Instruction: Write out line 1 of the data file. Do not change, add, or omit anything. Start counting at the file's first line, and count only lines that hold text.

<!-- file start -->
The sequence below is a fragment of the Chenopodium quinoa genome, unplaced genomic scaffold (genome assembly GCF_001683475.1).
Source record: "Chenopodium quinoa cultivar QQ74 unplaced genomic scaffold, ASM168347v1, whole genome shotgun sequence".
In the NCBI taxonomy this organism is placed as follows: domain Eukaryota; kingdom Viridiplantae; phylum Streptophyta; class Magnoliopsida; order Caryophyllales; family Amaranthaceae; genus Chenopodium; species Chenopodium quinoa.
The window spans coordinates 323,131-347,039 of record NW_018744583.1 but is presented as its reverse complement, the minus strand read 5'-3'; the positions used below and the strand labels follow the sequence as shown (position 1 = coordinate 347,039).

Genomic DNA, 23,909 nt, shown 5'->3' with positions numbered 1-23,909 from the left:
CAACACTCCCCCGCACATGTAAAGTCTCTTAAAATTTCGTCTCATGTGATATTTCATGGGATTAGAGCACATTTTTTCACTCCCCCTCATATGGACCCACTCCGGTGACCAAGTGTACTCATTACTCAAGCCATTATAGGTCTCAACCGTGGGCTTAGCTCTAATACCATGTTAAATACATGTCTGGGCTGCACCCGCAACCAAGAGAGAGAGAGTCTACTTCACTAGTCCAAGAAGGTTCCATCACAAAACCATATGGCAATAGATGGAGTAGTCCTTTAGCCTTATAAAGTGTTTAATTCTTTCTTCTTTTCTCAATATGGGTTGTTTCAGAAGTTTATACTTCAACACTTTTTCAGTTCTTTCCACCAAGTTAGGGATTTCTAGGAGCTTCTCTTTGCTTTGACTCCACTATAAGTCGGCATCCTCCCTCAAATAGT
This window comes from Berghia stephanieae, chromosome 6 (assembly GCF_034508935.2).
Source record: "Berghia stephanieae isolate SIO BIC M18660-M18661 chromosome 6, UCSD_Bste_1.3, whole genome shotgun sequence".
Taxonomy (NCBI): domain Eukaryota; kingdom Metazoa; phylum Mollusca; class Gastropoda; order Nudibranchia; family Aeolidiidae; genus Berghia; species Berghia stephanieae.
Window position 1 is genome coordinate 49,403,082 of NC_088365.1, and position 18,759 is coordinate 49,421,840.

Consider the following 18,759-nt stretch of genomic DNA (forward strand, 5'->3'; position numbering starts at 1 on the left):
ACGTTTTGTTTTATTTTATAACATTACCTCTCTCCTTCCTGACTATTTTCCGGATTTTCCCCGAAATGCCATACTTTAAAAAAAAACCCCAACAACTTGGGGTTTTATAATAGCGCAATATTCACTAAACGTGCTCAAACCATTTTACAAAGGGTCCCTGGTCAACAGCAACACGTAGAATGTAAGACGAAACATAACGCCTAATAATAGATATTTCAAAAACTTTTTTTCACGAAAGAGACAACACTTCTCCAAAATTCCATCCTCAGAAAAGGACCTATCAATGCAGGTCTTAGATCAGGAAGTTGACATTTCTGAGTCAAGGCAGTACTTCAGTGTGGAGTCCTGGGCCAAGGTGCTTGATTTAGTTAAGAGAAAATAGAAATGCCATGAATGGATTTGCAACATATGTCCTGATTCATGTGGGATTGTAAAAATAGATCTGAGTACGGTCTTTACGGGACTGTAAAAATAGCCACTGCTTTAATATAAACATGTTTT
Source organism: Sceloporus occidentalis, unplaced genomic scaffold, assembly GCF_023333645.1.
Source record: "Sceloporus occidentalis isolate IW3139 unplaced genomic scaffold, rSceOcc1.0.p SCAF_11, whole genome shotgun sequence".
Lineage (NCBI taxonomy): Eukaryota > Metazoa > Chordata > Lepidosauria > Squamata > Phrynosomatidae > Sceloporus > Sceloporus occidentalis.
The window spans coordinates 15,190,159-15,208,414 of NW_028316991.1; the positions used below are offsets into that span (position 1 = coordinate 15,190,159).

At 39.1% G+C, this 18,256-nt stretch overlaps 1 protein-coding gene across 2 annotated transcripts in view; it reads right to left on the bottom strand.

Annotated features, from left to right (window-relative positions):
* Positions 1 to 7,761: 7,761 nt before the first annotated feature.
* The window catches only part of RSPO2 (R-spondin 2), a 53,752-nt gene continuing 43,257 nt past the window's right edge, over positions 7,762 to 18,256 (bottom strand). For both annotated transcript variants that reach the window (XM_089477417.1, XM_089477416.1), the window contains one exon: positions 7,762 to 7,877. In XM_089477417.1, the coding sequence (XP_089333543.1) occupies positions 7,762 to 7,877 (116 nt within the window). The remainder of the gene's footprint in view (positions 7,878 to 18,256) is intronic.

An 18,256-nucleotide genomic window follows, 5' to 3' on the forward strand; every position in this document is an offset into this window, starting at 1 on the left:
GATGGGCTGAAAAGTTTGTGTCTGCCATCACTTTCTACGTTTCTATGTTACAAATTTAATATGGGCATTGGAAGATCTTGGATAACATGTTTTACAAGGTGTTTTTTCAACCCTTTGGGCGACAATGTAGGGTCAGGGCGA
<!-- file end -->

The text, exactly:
The sequence below is a fragment of the Chenopodium quinoa genome, unplaced genomic scaffold (genome assembly GCF_001683475.1).